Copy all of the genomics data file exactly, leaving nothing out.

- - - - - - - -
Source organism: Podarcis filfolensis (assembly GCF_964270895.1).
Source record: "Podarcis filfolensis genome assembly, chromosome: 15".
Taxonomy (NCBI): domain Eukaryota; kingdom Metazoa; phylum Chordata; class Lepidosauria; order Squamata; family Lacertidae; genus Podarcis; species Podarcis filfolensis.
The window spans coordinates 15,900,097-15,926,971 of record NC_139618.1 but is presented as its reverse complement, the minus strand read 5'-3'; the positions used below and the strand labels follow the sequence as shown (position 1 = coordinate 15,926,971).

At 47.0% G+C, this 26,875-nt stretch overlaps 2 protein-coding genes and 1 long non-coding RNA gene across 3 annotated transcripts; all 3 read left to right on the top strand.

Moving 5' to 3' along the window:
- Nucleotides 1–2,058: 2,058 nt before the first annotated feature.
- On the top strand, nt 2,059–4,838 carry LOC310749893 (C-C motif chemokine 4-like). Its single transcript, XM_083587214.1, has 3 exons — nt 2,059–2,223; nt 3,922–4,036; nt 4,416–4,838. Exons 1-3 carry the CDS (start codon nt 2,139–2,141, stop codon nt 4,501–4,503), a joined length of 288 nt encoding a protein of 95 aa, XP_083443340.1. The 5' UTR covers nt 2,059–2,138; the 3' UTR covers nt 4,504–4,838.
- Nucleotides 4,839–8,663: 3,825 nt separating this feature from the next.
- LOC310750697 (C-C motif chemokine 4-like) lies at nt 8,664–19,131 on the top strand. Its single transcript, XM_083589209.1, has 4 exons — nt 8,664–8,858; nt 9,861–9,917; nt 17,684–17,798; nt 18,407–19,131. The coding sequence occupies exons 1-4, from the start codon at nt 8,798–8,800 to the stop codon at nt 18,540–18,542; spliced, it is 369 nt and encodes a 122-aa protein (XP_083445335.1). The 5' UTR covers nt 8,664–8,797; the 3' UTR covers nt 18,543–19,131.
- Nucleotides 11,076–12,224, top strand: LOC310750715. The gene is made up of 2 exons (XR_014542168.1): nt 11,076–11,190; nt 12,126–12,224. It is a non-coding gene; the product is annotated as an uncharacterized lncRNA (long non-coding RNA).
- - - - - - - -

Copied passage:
Source organism: Podarcis filfolensis (assembly GCF_964270895.1).
Source record: "Podarcis filfolensis genome assembly, chromosome: 15".
Taxonomy (NCBI): domain Eukaryota; kingdom Metazoa; phylum Chordata; class Lepidosauria; order Squamata; family Lacertidae; genus Podarcis; species Podarcis filfolensis.
The window spans coordinates 15,900,097-15,926,971 of record NC_139618.1 but is presented as its reverse complement, the minus strand read 5'-3'; the positions used below and the strand labels follow the sequence as shown (position 1 = coordinate 15,926,971).

At 47.0% G+C, this 26,875-nt stretch overlaps 2 protein-coding genes and 1 long non-coding RNA gene across 3 annotated transcripts; all 3 read left to right on the top strand.

Moving 5' to 3' along the window:
- Nucleotides 1–2,058: 2,058 nt before the first annotated feature.
- On the top strand, nt 2,059–4,838 carry LOC310749893 (C-C motif chemokine 4-like). Its single transcript, XM_083587214.1, has 3 exons — nt 2,059–2,223; nt 3,922–4,036; nt 4,416–4,838. Exons 1-3 carry the CDS (start codon nt 2,139–2,141, stop codon nt 4,501–4,503), a joined length of 288 nt encoding a protein of 95 aa, XP_083443340.1. The 5' UTR covers nt 2,059–2,138; the 3' UTR covers nt 4,504–4,838.
- Nucleotides 4,839–8,663: 3,825 nt separating this feature from the next.
- LOC310750697 (C-C motif chemokine 4-like) lies at nt 8,664–19,131 on the top strand. Its single transcript, XM_083589209.1, has 4 exons — nt 8,664–8,858; nt 9,861–9,917; nt 17,684–17,798; nt 18,407–19,131. The coding sequence occupies exons 1-4, from the start codon at nt 8,798–8,800 to the stop codon at nt 18,540–18,542; spliced, it is 369 nt and encodes a 122-aa protein (XP_083445335.1). The 5' UTR covers nt 8,664–8,797; the 3' UTR covers nt 18,543–19,131.
- Nucleotides 11,076–12,224, top strand: LOC310750715. The gene is made up of 2 exons (XR_014542168.1): nt 11,076–11,190; nt 12,126–12,224. It is a non-coding gene; the product is annotated as an uncharacterized lncRNA (long non-coding RNA).